Perhaps by now you’ve come across the poem “Worst Day Ever?”
The poem has been making waves across social media as an anonymous post until the author’s identity was revealed last week: 16-year-old Chanie Gorkin, a student at the all-girls Lubavitch high school Beth Rivkah in Crown Heights.
Beyond the scope of Jewish publications, the inspiring poem has caught the attention from media outlets on both sides of the Atlantic, including Mashable, The Huffington Post, Teen Vogue, ABC, NBC and The Telegraph. JTA reports it has been translated into several languages, including Hebrew, Chinese and Russian.
The poem was even spotted hanging on the wall of a North London bar by a man who tweeted it out.
“The coverage has been overwhelming,” says Gorkin’s mother Dena in an interview with Chabad.org, noting that her daughter was not looking for such attention. “But she is happy to have inspired so many people.”
The poem, whose deeper message is revealed only once read backward, was originally assigned for a school project, and later submitted on the PoetryNation website. She was a semi-finalist in the website’s July to December 2014 contest and the poem was published in a collection of poems entitled “Beyond the Sea: Odyssey.”
The poem sounds pessimistic when read from top to bottom, but the reader is instructed at the end of the poem to reread it from the bottom up to find out how the writer really felt about her day.
Chanie told Chabad.org that the text of the poem was inspired by Chassidic philosophy, which teaches about harnessing the power of moach shalit al halev (intellect’s ability to govern one’s emotions) and finding the good hidden in every moment.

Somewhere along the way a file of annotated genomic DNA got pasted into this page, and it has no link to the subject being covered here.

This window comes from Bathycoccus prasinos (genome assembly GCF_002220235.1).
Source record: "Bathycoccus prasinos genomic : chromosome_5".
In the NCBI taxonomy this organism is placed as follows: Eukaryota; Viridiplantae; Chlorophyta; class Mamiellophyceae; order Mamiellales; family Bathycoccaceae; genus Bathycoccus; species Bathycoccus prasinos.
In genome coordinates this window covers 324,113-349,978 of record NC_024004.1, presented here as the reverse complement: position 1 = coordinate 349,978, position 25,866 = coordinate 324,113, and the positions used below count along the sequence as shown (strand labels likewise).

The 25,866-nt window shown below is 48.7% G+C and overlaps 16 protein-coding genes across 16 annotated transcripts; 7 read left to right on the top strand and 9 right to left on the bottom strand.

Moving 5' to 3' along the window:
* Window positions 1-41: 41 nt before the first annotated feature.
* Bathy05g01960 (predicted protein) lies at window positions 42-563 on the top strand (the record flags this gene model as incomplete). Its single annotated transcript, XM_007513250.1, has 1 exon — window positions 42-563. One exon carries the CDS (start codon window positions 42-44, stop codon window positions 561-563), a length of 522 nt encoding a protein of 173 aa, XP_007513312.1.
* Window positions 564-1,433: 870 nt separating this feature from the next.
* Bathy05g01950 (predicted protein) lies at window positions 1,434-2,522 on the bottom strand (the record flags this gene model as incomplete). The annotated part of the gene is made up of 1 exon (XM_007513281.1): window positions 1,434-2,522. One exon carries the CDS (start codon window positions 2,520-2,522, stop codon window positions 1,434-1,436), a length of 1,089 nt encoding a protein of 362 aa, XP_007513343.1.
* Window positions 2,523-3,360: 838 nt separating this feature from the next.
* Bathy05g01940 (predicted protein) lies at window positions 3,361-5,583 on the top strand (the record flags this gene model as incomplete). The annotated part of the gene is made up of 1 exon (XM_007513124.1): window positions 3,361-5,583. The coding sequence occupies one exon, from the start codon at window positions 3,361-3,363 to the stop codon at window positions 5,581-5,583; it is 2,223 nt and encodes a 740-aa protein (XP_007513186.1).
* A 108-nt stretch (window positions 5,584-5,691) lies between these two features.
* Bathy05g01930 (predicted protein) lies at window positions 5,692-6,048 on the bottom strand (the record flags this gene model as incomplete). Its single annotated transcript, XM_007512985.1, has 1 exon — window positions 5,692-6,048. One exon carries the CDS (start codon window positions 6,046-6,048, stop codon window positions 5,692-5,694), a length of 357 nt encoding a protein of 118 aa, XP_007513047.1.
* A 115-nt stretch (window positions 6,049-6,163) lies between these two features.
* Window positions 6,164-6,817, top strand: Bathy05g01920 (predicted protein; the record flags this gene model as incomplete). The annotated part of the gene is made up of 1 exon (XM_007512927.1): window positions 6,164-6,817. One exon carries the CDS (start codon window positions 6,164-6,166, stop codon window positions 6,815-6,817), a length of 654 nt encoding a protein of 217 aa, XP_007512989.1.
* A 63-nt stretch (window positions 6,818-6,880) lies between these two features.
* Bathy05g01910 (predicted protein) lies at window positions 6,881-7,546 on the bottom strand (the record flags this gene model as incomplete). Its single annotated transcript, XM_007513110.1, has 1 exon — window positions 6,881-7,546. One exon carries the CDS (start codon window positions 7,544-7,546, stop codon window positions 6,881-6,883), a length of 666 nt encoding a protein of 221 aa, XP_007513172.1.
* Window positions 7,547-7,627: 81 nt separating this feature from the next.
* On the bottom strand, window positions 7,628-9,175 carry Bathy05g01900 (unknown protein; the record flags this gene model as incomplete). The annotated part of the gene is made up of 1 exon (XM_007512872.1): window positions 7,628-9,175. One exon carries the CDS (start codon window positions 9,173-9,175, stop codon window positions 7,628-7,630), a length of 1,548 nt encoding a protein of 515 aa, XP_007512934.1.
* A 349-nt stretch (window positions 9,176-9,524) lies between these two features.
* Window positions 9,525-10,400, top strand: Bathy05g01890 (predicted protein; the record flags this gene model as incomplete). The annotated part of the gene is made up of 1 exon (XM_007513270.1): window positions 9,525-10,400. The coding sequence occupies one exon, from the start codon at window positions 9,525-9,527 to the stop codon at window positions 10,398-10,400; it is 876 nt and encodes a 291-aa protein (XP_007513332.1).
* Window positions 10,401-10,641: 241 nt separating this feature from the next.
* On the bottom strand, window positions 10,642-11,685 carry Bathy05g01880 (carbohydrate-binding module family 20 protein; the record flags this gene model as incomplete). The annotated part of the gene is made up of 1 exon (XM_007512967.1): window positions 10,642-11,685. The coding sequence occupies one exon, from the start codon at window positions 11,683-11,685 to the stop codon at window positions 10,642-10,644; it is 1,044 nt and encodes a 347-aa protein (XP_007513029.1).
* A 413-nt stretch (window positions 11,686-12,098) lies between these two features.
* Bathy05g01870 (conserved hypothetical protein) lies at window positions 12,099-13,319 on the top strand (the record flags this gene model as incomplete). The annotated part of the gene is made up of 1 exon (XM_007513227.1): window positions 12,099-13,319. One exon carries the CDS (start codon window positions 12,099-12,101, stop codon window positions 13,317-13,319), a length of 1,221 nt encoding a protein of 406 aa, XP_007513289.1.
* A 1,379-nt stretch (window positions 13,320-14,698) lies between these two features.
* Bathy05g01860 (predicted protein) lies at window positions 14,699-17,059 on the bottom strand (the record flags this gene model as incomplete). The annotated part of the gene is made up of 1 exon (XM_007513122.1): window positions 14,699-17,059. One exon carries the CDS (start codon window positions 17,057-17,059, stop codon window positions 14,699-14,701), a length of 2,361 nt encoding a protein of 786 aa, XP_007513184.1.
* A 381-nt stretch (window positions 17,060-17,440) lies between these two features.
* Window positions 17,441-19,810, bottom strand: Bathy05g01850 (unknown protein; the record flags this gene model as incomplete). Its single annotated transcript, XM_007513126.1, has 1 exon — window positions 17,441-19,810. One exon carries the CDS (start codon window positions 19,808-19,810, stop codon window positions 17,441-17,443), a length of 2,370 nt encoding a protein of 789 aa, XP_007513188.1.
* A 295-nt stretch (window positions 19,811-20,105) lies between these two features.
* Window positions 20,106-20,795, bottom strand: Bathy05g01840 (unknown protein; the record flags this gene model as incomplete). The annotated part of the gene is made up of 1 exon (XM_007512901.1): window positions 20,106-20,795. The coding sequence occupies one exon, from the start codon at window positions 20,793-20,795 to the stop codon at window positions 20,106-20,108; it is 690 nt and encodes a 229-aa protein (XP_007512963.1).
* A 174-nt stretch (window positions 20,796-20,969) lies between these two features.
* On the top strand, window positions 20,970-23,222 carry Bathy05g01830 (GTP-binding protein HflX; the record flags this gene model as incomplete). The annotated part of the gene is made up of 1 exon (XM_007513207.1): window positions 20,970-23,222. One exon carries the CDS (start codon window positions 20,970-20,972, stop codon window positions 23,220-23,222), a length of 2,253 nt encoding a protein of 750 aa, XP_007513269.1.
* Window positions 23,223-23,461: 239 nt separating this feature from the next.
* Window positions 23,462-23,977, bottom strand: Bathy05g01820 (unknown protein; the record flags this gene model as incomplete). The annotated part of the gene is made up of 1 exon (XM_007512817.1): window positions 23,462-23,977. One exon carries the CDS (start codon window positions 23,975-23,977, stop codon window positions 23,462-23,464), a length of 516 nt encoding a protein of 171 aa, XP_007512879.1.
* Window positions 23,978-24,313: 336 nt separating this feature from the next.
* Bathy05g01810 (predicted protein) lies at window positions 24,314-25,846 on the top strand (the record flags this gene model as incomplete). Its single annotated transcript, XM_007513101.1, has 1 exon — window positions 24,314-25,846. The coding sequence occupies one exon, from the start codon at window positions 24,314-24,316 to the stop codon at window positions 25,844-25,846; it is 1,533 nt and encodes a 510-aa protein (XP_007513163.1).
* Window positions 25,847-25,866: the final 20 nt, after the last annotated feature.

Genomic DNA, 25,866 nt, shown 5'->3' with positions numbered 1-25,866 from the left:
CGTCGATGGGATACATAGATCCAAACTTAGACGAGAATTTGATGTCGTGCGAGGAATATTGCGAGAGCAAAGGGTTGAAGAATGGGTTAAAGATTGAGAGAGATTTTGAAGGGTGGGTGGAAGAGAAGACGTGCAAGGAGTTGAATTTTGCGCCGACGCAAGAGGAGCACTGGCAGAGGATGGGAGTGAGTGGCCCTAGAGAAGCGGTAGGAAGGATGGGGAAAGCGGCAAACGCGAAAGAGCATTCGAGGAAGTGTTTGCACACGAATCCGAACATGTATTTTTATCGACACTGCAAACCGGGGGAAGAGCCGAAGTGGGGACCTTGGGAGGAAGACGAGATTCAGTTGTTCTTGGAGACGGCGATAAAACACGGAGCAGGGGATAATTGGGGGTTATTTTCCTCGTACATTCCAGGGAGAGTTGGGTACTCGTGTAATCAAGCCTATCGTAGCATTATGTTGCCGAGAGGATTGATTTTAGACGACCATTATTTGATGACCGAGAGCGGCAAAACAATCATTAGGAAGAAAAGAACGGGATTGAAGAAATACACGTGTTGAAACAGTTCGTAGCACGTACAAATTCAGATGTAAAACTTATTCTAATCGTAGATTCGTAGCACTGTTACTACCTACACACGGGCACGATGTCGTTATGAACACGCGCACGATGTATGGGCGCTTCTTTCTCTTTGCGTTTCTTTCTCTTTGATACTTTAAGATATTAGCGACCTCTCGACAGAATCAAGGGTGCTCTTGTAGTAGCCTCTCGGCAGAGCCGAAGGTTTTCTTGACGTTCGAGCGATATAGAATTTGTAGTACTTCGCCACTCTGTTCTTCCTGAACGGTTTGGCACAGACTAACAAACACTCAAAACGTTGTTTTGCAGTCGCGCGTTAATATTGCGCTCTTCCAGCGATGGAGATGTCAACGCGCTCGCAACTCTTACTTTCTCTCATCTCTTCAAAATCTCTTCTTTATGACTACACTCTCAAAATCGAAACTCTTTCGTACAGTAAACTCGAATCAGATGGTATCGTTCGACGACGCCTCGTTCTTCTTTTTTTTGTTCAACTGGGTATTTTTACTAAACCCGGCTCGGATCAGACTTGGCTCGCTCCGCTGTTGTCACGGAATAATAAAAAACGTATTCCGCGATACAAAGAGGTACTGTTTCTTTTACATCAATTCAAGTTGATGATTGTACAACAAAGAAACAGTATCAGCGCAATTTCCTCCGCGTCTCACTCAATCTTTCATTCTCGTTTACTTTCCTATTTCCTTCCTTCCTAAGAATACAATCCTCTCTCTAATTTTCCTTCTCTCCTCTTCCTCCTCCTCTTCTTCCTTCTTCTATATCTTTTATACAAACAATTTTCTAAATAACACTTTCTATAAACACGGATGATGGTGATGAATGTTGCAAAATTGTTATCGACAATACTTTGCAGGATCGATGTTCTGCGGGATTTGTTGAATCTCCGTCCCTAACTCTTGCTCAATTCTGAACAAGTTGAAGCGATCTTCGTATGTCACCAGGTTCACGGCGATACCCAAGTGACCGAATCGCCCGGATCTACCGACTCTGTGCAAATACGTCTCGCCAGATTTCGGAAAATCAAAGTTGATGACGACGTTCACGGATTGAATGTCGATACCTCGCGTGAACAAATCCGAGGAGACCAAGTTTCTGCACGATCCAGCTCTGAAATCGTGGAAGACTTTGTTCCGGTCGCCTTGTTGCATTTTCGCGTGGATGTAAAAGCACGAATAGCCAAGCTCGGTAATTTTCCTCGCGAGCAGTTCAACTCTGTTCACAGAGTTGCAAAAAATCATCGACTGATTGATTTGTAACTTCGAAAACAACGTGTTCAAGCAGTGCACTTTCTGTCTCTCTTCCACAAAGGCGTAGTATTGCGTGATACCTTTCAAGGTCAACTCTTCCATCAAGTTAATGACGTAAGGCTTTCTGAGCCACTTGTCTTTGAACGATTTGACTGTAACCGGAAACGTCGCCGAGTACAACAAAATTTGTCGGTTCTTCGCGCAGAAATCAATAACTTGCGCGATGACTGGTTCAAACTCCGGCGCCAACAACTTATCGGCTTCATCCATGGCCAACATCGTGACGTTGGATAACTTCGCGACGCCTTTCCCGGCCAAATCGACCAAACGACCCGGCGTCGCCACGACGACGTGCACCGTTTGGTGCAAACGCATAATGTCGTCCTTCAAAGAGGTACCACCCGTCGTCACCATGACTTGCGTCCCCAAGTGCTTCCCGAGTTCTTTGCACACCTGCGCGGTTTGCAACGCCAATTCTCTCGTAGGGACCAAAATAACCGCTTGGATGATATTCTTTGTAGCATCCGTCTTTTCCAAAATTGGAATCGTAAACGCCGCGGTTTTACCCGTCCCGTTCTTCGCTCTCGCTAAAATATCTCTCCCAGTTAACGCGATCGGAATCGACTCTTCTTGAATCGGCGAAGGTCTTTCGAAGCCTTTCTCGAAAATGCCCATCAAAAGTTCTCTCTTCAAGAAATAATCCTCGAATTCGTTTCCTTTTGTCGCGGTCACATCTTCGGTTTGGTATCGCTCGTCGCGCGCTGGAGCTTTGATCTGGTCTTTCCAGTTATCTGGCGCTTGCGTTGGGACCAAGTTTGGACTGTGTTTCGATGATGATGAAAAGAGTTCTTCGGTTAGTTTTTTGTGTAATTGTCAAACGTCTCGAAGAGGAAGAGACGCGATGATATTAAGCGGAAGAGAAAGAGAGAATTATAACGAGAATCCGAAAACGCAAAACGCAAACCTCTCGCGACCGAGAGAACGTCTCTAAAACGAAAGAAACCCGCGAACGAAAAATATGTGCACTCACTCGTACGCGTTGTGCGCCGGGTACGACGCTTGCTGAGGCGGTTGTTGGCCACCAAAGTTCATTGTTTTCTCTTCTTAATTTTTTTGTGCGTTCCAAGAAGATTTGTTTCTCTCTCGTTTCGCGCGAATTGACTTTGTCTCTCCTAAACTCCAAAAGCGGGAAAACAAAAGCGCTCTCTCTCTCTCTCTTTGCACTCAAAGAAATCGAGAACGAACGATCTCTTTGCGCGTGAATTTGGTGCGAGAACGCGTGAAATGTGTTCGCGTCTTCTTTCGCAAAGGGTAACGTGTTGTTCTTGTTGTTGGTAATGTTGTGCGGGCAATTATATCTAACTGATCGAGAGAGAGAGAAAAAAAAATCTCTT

Read the full text of her poem below:
“Worst Day Ever?”
by Chanie Gorkin
Today was the absolute worst day ever
And don’t try to convince me that
There’s something good in every day
Because, when you take a closer look,
This world is a pretty evil place.
Some goodness does shine through once in a while
Satisfaction and happiness don’t last.
And it’s not true that
It’s all in the mind and heart
True happiness can be attained
Only if one’s surroundings are good
It’s not true that good exists
I’m sure you can agree that
It’s all beyond my control
And you’ll never in a million years hear me say
Today was a very good day
Now read it from bottom to top, the other way,
And see what I really feel about my day.
(Now read from bottom to top.)
The words of this author reflect his/her own opinions and do not necessarily represent the official position of the Orthodox Union.
Like this article?
Sign up for our Shabbat Shalom e-newsletter, a weekly roundup of inspirational thoughts, insight into current events, divrei torah, relationship advice, recipes and so much more!